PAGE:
• People with epilepsy should make sure to take the medications prescribed for them to maximize seizure control.
  • If medicines are not effective, consider other therapies such as surgical options, dietary options, research drug trials, or or devices/technologies that may help to enable early intervention when seizure activity occurs.
  • Consider supervision or monitoring during sleep hours to identify seizure activity.
  • Lead a healthy lifestyle and keep stress to a minimum whenever possible. Patients should regularly visit with their doctor, especially if convulsive seizures are not completely controlled.
  • Ensure that family members and caregivers have knowledge of seizure first aid and of emergency resuscitation measures including CPR and defibrillator use.

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What should I know about seizure detection devices and resources?

A variety of options exist, from sleep monitors to seizure dogs to wristwatches, that can be helpful in alerting to certain types of seizures and enabling early intervention. Some undergo clinical trials to provide data on their ability to detect certain seizure types. Some of these devices are listed here on our website. Danny Did does not recommend any one device, but simply that you investigate your options and see which one could be a fit for you and your loved one. Please note that to date, no commercially available seizure detection/monitoring devices have been proven to predict or prevent SUDEP. That remains unknown. If you find a device that seems like a fit for your needs, ask the manufacturer if they can provide data that supports its usefulness, and consult your doctor for their feedback.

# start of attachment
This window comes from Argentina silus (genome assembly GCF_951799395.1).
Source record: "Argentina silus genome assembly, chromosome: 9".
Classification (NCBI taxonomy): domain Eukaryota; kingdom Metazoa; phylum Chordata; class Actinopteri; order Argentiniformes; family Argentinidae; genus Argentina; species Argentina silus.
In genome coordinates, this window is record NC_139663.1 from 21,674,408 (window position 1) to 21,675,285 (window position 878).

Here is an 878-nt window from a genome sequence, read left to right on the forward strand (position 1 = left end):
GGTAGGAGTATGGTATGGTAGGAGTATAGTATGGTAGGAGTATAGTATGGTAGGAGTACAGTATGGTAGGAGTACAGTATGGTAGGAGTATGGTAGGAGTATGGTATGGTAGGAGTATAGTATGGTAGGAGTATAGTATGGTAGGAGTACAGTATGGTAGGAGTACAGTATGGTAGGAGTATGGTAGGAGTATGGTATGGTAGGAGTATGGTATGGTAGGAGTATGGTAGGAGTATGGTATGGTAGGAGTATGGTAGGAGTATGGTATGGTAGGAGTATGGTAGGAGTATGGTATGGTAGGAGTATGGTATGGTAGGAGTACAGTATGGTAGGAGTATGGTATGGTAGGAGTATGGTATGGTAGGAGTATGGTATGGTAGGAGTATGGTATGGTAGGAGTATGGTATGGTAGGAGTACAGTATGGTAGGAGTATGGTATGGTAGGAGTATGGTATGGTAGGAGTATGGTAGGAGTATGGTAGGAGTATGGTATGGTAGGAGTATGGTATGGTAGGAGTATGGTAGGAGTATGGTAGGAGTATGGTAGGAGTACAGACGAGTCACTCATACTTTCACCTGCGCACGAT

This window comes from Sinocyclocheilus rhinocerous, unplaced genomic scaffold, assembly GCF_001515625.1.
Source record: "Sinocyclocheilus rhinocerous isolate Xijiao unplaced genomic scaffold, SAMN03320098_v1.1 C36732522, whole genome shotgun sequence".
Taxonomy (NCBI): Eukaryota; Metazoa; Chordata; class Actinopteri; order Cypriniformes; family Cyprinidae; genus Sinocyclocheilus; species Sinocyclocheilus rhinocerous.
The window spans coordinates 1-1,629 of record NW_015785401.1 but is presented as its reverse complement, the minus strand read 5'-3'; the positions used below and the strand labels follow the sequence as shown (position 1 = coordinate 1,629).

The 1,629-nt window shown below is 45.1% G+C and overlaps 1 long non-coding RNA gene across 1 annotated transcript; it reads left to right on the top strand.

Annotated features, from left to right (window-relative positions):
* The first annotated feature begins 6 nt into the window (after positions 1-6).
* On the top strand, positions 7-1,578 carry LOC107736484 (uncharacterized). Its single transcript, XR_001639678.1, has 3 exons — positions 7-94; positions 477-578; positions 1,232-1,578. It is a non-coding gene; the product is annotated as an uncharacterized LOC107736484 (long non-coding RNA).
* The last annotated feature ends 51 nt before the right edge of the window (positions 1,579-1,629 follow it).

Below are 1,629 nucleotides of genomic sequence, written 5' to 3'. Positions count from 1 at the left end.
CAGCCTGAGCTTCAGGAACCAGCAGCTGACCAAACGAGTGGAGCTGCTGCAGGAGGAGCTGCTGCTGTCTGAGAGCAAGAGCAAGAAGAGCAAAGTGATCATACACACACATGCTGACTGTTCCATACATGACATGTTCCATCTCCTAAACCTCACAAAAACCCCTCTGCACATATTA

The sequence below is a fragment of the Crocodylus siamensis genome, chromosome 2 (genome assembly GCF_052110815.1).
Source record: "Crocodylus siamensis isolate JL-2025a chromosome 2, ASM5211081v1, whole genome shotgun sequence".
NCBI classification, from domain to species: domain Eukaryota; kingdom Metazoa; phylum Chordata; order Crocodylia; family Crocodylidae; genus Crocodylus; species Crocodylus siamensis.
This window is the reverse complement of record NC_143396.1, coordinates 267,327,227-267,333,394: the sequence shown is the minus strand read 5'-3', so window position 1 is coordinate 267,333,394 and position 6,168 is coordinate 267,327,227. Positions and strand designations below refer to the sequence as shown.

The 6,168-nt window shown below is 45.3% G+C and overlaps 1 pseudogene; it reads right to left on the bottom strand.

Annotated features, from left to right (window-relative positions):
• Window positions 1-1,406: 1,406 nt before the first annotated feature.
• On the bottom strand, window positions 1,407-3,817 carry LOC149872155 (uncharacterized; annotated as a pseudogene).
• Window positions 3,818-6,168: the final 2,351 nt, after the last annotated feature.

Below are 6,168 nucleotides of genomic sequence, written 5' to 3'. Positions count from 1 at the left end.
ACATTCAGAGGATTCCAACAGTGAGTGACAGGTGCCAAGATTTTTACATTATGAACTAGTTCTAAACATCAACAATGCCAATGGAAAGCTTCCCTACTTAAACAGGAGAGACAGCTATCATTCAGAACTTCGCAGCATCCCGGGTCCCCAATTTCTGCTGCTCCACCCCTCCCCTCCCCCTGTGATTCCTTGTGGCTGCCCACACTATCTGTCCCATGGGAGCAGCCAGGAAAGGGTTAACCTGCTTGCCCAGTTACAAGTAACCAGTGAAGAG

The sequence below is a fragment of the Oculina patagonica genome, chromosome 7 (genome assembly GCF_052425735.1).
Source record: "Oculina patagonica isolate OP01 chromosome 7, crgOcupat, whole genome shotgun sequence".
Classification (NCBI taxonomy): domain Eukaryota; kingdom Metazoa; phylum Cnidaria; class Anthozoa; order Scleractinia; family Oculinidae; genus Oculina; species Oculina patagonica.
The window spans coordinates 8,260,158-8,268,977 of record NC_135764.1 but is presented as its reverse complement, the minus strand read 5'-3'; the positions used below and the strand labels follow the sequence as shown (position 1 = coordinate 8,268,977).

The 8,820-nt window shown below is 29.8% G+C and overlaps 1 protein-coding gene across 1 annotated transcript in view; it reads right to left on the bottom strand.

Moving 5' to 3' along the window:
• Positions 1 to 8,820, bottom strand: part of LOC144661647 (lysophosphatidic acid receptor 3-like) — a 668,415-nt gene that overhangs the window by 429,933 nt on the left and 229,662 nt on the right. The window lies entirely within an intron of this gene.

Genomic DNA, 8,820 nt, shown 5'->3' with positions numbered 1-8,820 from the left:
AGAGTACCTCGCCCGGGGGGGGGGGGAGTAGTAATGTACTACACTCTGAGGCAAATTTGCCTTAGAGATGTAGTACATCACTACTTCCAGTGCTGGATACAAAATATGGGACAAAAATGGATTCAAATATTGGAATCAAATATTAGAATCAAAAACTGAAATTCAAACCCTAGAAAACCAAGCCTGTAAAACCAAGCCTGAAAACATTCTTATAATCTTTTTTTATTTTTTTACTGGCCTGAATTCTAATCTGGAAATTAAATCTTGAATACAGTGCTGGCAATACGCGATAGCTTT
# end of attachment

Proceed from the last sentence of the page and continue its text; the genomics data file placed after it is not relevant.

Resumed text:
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How do I talk with my doctor about SUDEP?

If your doctor has not spoken with you about the health risks associated with epilepsy, including SUDEP, schedule an appointment to meet with them. We suggest some questions to ask here, designed with the goal to enhance communication and empowerment and to minimize the epilepsy-related risks for your loved one. Remember, no one can or will advocate for your loved one better than you.